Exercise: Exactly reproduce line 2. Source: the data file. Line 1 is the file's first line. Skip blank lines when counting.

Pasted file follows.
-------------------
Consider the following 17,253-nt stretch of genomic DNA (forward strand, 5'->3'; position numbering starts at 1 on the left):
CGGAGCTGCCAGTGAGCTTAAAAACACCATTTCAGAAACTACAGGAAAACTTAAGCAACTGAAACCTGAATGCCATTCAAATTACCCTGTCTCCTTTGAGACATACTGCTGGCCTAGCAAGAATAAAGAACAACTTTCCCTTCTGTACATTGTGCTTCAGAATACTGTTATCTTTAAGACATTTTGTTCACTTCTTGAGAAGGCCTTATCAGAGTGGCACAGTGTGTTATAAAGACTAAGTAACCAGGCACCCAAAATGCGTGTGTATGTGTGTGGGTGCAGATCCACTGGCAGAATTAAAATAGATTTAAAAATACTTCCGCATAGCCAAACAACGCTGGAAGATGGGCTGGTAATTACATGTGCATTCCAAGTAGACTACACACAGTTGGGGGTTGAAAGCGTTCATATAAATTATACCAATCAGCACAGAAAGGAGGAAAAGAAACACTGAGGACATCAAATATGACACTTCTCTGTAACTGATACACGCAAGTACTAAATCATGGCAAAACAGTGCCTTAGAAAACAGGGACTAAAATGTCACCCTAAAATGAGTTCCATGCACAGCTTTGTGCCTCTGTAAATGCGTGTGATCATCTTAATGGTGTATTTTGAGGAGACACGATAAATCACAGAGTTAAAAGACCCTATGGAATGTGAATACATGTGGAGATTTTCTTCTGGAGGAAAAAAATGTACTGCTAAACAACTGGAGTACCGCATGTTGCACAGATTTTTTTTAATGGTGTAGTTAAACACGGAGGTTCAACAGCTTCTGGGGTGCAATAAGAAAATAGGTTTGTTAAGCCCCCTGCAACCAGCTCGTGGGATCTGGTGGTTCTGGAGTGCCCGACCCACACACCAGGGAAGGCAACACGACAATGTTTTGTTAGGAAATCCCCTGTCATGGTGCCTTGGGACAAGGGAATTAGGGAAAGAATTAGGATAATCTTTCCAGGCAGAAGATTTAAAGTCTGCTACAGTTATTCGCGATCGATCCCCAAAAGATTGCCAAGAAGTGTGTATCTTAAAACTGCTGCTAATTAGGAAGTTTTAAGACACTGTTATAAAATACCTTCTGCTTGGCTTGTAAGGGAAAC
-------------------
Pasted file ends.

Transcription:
CGGAGCTGCCAGTGAGCTTAAAAACACCATTTCAGAAACTACAGGAAAACTTAAGCAACTGAAACCTGAATGCCATTCAAATTACCCTGTCTCCTTTGAGACATACTGCTGGCCTAGCAAGAATAAAGAACAACTTTCCCTTCTGTACATTGTGCTTCAGAATACTGTTATCTTTAAGACATTTTGTTCACTTCTTGAGAAGGCCTTATCAGAGTGGCACAGTGTGTTATAAAGACTAAGTAACCAGGCACCCAAAATGCGTGTGTATGTGTGTGGGTGCAGATCCACTGGCAGAATTAAAATAGATTTAAAAATACTTCCGCATAGCCAAACAACGCTGGAAGATGGGCTGGTAATTACATGTGCATTCCAAGTAGACTACACACAGTTGGGGGTTGAAAGCGTTCATATAAATTATACCAATCAGCACAGAAAGGAGGAAAAGAAACACTGAGGACATCAAATATGACACTTCTCTGTAACTGATACACGCAAGTACTAAATCATGGCAAAACAGTGCCTTAGAAAACAGGGACTAAAATGTCACCCTAAAATGAGTTCCATGCACAGCTTTGTGCCTCTGTAAATGCGTGTGATCATCTTAATGGTGTATTTTGAGGAGACACGATAAATCACAGAGTTAAAAGACCCTATGGAATGTGAATACATGTGGAGATTTTCTTCTGGAGGAAAAAAATGTACTGCTAAACAACTGGAGTACCGCATGTTGCACAGATTTTTTTTAATGGTGTAGTTAAACACGGAGGTTCAACAGCTTCTGGGGTGCAATAAGAAAATAGGTTTGTTAAGCCCCCTGCAACCAGCTCGTGGGATCTGGTGGTTCTGGAGTGCCCGACCCACACACCAGGGAAGGCAACACGACAATGTTTTGTTAGGAAATCCCCTGTCATGGTGCCTTGGGACAAGGGAATTAGGGAAAGAATTAGGATAATCTTTCCAGGCAGAAGATTTAAAGTCTGCTACAGTTATTCGCGATCGATCCCCAAAAGATTGCCAAGAAGTGTGTATCTTAAAACTGCTGCTAATTAGGAAGTTTTAAGACACTGTTATAAAATACCTTCTGCTTGGCTTGTAAGGGAAAC